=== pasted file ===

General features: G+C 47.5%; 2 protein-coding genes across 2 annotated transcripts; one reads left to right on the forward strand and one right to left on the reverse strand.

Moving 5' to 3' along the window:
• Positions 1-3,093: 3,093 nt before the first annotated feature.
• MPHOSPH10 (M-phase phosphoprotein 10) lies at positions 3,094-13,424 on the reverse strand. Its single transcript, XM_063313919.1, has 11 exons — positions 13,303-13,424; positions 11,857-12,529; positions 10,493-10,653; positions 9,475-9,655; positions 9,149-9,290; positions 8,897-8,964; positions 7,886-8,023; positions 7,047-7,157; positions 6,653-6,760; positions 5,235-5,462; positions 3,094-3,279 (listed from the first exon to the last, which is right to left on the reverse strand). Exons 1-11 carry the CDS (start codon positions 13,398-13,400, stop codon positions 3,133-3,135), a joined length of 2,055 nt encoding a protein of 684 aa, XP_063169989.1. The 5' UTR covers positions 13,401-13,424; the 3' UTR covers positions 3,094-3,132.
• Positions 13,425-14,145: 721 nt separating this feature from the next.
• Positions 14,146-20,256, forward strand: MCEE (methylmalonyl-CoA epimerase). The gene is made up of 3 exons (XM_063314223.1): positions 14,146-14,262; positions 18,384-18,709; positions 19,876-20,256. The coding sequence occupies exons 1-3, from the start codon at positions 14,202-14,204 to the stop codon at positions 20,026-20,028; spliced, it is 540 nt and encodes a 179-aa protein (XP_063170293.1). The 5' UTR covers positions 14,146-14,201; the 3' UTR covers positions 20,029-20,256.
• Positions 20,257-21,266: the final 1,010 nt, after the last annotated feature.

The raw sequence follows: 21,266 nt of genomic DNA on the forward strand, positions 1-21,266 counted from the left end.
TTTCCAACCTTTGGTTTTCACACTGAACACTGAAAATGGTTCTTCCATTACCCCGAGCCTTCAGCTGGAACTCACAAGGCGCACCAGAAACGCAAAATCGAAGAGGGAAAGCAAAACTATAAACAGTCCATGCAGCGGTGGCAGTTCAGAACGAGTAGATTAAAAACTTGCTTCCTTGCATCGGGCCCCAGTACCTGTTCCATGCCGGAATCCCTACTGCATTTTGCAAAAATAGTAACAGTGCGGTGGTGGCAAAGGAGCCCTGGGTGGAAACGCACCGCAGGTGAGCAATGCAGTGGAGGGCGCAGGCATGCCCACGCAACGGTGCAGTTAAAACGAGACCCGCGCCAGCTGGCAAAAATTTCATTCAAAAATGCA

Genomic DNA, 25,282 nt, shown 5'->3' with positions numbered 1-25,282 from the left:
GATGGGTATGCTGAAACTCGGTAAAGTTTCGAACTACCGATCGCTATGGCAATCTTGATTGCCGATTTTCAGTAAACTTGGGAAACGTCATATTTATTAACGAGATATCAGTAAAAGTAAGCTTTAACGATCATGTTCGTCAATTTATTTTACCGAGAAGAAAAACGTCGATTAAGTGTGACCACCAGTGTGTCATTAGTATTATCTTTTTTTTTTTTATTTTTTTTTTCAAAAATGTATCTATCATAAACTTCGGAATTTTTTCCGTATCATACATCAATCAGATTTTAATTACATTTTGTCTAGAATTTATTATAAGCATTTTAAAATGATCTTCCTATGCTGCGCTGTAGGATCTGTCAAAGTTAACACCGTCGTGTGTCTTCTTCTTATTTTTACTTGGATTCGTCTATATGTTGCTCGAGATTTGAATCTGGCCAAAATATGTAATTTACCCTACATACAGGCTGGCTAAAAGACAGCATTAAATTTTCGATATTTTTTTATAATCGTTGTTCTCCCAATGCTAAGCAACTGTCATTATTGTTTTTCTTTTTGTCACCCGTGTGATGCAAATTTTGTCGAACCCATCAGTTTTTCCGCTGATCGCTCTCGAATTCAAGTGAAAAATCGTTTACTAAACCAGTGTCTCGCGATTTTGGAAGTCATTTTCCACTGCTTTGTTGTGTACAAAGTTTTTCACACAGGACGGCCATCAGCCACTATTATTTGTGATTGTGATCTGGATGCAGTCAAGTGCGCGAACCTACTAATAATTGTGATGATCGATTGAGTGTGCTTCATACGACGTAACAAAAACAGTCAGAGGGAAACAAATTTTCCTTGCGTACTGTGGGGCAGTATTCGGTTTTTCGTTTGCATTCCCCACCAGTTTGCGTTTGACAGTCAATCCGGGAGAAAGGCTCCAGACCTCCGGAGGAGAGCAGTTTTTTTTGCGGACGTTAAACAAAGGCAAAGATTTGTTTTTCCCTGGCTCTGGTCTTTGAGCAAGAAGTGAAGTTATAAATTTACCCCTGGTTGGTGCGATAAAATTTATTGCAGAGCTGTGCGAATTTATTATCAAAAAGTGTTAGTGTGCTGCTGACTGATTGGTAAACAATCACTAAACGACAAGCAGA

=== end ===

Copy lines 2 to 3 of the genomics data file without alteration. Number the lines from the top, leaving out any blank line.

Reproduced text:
Moving 5' to 3' along the window:
• Positions 1-3,093: 3,093 nt before the first annotated feature.